While general counsel and senior members of a legal department usually spend a significant amount of their time focused on the legal issues facing the company, they rarely give the proper amount of attention to the core feature of the department: the talent. Without talented individuals, none of the legal work gets done or gets done well. And the cost of replacing someone who leaves can be dramatic in terms of time-to-hire, expense, and impact on the ability to get work done. Consequently, all general counsel and department managers need to understand the importance of how to attract, train, and retain top-level legal talent in their organization. Here are some interesting statistics: in 1980, about 26% of licensed attorneys in the US were under the age of 35. In 2018, only 4% are under the age of 30, with an expected 15% decrease in the number of 35 to 44-year olds in the marketplace! The pool of in-house candidates is shrinking and as our population ages and lawyers leave, finding and retaining legal talent will – if not already – become a big part of the general counsel’s job (which means it will also become part of the job of everyone reporting to her). This edition of “Ten Things” discusses how to attract, train, and retain in-house legal talent:
If there is nirvana for in-house lawyers it is the following: delivering high-quality legal services at lower cost and with better results. The search for this legal “Eldorado” has gone on for decades with mixed results. Typically, you can solve part of the equation but only at the cost of other parts. For example, you can get lower costs but not always higher (or even the same) quality as provided by more expensive firms or systems. Moreover, given their workload and other priorities (i.e., legal work), it’s rare that the search for a solution to this conundrum becomes an imperative for in-house counsel. Still, the alluring value of solving the puzzle means that there is tremendous value waiting to be unlocked if and when a solution becomes available. Over the past few years, hope has appeared in the form of legal operations, a discipline that focuses on the “unique” idea of treating in-house legal departments like any other part of the business. Along with data analytics (which I discussed in my last post) and legal procurement, legal operations helps form part of the “Big Three” best practices utilized by savvy legal departments of any size. This edition of “Ten Things” walks you through what you need to know about how legal operations can help in-house lawyers increase efficiency, lower costs, and deliver better results:
If you have ever run an in-house legal department, or just been part of one, you know that one constant question is “how are we doing?” While it appears to be a simple question, it is fraught with multiple meanings. It could mean how are we doing against the budget? How are we doing with turning contracts for the business? How are we doing in the litigation? Or, how are we doing with our compliance efforts? Regardless of the “what” the “how” has troubled legal departments for decades. That’s because historically the legal department lacked the data to measure whatever question was being asked. Consequently, the legal department was often excused from performing or reporting with the same discipline and reliability as other parts of the business. Legal was special. Legal was excused. But, not anymore. Businesses of all sizes increasingly expect their legal departments to work with – and report out – data the same way as the rest of the company. That is why the use of data analytics is now a priority for in-house lawyers. This edition of “Ten Things” will discuss the basics of using data analytics in your legal department:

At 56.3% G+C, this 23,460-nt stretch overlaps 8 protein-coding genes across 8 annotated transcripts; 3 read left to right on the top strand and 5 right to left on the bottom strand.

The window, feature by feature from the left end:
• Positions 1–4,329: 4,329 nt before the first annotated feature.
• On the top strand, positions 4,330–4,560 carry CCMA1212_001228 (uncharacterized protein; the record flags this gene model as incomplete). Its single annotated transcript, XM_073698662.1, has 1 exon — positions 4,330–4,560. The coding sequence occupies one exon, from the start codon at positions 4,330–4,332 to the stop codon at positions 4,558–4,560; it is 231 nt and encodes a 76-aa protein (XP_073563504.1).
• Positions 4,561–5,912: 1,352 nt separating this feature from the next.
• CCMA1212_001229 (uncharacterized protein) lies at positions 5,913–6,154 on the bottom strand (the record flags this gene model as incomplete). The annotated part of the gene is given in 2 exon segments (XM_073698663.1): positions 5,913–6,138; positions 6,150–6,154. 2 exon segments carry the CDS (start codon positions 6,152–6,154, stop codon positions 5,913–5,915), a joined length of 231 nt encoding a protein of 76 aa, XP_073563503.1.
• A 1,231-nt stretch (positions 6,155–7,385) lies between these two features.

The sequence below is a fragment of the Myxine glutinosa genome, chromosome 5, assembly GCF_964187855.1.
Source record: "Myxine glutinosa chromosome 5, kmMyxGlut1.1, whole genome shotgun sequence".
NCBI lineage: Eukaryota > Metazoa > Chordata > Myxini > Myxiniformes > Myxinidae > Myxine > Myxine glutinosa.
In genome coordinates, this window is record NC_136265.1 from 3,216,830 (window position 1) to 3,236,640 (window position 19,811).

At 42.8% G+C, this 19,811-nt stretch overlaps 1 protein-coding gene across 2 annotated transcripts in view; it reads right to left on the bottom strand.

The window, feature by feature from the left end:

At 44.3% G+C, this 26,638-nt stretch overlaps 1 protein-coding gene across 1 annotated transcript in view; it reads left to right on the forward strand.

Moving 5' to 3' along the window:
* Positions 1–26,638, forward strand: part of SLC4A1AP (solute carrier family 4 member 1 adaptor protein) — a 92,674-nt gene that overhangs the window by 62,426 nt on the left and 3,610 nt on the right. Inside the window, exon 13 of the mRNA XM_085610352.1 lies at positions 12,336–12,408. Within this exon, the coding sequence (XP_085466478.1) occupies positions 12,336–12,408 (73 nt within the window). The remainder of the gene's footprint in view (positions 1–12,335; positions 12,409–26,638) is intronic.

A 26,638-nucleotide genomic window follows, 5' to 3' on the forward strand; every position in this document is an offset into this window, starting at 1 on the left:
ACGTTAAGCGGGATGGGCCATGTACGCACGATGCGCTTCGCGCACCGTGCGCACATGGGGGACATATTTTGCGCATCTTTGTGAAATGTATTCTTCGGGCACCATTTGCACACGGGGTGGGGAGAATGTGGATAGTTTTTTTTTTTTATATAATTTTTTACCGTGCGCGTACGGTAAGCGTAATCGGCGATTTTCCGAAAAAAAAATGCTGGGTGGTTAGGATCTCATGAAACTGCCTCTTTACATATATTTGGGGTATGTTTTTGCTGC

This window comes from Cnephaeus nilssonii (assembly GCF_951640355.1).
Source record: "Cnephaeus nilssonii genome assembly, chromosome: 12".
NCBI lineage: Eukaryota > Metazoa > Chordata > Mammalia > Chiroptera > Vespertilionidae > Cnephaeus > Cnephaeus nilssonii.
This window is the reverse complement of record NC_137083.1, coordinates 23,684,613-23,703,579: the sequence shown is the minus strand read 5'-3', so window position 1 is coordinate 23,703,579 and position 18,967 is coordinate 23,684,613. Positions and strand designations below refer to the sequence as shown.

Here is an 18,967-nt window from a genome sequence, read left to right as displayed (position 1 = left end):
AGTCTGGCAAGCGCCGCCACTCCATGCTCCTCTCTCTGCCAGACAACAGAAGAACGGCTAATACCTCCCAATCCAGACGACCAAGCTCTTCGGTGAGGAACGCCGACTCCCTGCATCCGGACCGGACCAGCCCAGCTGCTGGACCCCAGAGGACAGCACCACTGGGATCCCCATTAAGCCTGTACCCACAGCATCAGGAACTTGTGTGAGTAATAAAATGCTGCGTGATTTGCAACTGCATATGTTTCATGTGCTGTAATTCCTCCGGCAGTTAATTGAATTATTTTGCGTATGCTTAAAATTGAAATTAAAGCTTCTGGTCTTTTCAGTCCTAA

If you work as an in-house lawyer at a large, mature company, odds are good that the company has a well-functioning compliance department. But, if your company is small or not very mature, there is a good chance that this isn’t the case. In-house lawyers constantly look for ways to avoid or lessen risk that can damage the company. While it doesn’t always get the love it deserves, a robust compliance function is an important part of risk-reduction at companies of any size. As such, in-house lawyers should get behind the creation of a compliance group if there isn’t one or enhancing the existing one whether it sits in the legal department or not. A strong compliance department moves the company from reactive to proactive in detecting and preventing wrongdoing. Besides avoiding trouble, this can lead to substantially reduced fines with regulators who, as a first step, usually zero in on whether the company has a robust compliance program or not. The compliance department also helps establish the right ethical tone at the company, a tone that makes it easier for employees to make the right choices. While many executives don’t see the value of the compliance function – despite the many proven benefits – the in-house lawyers do. But, they frequently don’t know what to do next. This edition of “Ten Things” walks through the basics of setting up or enhancing a compliance department:
For the last several years, non-compete agreements have been under attack in the U.S. by regulators, legislators, and even the courts. For example, in October 2018, Massachusetts joined states like California, North Dakota, Montana, Idaho, Utah, and others by enacting a law regulating non-compete agreements, including providing for “garden leave” and making them inapplicable to “non-exempt” employees. Courts do not favor non-competes and will often look for any reason to limit them or invalidate them completely. But, love them or hate them, non-compete agreements are here to stay, and businesses continue to rely on them as one way to protect customer goodwill along with confidential and proprietary information. See, for example, the recent battle between Google’s Waymo unit and Uber over Anthony Levandowski and the theft of self-driving car technology and know-how. Still, it’s clear that the forces fighting against non-competes are stronger than ever. For example, there is legislation pending in Vermont to ban all non-compete agreements, and at the federal level to ban them for low-wage workers. Which is why it’s important for in-house counsel to take every step possible to ensure the non-compete agreements used by their companies have the best chance of surviving regulatory and judicial scrutiny. This edition of “Ten Things” discusses some tips on how to draft an enforceable non-compete agreement: